Mental Capacity and Power of Attorney

What happens if someone loses the capacity to make important decisions due to some form of impairment?

The Mental Capacity Act 2005

The Mental Capacity Act came into force in 2005 in order to replace the existing legislation found in the Power of Attorney Act 1985. The reason for this statutory change is that the law which existed prior to the Mental Capacity Act had evolved through a continuing process. Therefore it was desirable to set in stone what the process would be in this situation.

Mental Capacity

What is meant by Mental Capacity?

Mental capacity is the ability of an individual to make decisions which may affect themselves. This decision making can be lost at some point during their lives or the incapacitating condition may have been present since birth. The basic notion is that it is where an adult is unable to fully make certain decisions about their life due to a certain mental condition.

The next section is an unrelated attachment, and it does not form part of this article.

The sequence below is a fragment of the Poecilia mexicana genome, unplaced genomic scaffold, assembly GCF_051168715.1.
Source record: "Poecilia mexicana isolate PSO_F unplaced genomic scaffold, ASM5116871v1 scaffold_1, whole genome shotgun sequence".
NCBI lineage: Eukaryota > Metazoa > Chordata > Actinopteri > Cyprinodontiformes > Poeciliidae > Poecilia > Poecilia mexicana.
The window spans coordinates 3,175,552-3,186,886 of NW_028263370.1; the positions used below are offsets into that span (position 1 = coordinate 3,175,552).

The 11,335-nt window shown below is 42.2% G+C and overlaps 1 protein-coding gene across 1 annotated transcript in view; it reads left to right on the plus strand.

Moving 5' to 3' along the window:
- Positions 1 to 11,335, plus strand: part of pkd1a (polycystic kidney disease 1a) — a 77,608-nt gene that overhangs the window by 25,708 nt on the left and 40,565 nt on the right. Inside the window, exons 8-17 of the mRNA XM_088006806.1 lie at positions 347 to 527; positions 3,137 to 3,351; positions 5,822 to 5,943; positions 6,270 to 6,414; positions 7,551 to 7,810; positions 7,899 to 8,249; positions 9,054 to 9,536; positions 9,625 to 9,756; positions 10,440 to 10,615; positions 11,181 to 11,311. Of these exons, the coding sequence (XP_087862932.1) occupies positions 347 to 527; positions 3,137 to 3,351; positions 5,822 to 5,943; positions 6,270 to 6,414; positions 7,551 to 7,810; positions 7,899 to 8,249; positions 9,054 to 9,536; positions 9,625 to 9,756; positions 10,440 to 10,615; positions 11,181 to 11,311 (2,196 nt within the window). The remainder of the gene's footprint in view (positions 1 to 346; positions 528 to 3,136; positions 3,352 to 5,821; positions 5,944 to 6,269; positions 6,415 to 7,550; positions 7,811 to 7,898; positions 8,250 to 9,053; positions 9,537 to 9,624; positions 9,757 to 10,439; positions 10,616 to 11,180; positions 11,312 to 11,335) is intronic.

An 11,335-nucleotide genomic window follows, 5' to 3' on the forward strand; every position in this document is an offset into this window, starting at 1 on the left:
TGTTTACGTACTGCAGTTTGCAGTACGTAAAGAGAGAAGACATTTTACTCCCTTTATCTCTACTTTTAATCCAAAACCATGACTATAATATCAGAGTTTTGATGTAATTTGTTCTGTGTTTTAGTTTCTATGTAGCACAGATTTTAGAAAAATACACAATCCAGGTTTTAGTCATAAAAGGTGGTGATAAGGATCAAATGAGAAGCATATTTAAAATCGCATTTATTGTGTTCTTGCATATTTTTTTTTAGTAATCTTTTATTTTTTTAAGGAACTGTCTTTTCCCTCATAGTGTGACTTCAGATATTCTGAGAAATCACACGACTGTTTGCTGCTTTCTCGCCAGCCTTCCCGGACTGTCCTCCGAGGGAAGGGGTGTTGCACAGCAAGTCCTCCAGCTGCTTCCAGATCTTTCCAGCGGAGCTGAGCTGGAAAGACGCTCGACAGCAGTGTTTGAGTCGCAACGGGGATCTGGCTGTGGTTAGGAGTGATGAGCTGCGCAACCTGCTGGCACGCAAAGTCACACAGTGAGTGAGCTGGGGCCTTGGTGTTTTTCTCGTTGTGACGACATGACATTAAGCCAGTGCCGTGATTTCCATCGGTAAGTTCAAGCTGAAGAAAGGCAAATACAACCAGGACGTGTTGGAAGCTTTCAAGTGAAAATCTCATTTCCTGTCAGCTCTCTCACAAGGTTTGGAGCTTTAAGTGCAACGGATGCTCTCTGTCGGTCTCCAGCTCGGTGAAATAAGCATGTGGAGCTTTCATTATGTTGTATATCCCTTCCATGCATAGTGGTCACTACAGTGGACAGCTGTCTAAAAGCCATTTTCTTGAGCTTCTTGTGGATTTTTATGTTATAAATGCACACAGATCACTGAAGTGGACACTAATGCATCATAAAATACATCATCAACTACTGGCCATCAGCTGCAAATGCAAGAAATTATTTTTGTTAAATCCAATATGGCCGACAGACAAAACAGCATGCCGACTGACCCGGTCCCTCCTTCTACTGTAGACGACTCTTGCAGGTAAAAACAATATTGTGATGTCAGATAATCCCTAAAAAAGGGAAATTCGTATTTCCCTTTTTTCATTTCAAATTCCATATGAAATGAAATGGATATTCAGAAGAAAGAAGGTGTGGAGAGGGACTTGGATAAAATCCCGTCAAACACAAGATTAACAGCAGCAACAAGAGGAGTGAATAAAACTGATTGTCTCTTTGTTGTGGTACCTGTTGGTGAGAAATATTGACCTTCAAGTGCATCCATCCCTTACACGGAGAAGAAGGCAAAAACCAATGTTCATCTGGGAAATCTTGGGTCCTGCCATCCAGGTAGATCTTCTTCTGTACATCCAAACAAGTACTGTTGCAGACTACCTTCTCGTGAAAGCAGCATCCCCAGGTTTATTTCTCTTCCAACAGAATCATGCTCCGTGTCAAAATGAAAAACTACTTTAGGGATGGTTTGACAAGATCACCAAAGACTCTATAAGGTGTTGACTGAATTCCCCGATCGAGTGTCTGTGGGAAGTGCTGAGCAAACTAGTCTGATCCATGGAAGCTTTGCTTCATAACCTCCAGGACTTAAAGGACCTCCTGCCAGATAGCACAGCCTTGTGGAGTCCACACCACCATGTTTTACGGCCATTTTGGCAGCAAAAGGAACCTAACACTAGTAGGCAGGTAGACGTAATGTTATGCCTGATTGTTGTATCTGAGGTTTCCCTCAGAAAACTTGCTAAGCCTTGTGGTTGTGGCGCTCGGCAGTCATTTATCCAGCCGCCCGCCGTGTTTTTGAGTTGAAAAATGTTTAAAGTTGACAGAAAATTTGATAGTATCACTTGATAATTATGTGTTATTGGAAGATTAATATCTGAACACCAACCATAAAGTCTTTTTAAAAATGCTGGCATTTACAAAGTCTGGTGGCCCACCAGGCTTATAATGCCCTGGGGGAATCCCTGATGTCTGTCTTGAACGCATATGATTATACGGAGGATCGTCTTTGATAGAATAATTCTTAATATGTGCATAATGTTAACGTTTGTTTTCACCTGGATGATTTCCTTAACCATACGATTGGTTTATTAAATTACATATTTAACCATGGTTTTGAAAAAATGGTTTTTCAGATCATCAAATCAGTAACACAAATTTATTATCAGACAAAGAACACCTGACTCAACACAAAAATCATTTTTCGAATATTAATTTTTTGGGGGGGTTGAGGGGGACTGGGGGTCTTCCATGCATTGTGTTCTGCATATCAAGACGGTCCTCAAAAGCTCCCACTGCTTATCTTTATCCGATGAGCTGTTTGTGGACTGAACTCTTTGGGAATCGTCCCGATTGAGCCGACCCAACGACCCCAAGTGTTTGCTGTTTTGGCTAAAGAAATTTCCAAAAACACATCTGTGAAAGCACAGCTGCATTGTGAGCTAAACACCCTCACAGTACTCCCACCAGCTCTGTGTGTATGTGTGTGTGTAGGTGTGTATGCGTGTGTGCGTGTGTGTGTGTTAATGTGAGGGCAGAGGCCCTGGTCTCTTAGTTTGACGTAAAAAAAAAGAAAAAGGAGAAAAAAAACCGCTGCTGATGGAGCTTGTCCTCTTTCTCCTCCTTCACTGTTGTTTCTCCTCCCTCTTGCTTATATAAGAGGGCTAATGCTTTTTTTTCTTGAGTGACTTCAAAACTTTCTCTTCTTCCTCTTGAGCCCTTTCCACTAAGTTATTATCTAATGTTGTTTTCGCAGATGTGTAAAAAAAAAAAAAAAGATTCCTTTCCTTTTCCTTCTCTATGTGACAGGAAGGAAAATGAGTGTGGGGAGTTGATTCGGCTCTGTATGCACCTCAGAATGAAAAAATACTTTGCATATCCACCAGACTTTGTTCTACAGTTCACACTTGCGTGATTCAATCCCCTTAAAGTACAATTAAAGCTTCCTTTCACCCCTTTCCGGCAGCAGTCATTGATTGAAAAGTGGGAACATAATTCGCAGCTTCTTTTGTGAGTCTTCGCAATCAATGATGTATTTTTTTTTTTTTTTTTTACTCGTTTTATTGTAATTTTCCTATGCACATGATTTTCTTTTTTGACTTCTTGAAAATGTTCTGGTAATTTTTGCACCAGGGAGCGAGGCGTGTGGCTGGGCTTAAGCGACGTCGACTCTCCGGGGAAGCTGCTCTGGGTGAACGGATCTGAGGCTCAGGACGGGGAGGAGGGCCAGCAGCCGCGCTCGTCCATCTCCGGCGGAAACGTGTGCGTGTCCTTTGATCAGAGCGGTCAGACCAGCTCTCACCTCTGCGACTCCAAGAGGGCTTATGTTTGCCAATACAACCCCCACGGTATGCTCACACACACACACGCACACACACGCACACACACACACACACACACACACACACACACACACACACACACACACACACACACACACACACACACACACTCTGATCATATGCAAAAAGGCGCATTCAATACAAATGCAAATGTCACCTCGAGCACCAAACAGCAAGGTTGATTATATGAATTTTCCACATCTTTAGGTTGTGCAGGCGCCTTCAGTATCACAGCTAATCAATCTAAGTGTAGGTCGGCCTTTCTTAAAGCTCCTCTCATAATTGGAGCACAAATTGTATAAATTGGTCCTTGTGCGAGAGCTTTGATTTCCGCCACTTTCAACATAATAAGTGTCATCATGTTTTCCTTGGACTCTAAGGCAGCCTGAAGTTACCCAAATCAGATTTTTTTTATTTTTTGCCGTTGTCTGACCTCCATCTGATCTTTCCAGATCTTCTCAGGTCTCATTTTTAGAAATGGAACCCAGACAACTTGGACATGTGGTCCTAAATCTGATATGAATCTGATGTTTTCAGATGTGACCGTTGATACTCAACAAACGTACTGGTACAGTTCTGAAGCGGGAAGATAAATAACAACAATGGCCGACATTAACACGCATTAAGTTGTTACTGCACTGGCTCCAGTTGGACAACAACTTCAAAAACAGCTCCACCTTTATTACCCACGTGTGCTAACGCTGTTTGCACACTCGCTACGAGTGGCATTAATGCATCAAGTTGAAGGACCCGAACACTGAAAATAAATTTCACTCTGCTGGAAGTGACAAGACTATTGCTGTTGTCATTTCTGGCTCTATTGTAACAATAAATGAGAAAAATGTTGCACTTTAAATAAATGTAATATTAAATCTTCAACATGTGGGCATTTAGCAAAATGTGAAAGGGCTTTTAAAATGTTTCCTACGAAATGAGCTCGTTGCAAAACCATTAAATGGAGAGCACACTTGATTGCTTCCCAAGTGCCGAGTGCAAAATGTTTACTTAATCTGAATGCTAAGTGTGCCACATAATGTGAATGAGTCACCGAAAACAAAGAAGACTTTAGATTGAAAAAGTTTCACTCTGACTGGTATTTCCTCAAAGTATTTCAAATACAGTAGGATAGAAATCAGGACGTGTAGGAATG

What is the position under the Act?

The Mental Capacity Act covers the situation whereby an adult lacks the requisite mental capacity to make decisions in their life regarding their personal welfare and financial matters. The act covers decision making on their behalf by so called power of attorney’s or even by court appointed deputies.

The two most important changes brought about by the Mental Capacity Act are the following:

  1. Creation of the Lasting Power of Attorney

  2. Setting in stone the process whereby there is no power of attorney

Lasting Power of Attorney

The Mental Capacity Act creates a new statutory form of power of attorney. As was the case under the existing legislation anyone who has capacity may choose to appoint a power of attorney in order to take their decisions on their behalf is they were to subsequently lose their capacity to make the decisions themselves.

So what is the change brought about by the Mental Capacity Act?

The Lasting Power of Attorney replaces the previous form under the Power of Attorney Act – the Enduring Power of Attorney. One of the key differences between the two is that a Lasting Power of Attorney extends to decisions in relation to personal welfare as well as decisions relating to property and affairs.

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For more information on:

  • The Functionality Test
  • The Requirement for Registration
  • Situation whereby there is no power of attorney
  • Independent Mental Capacity Advocate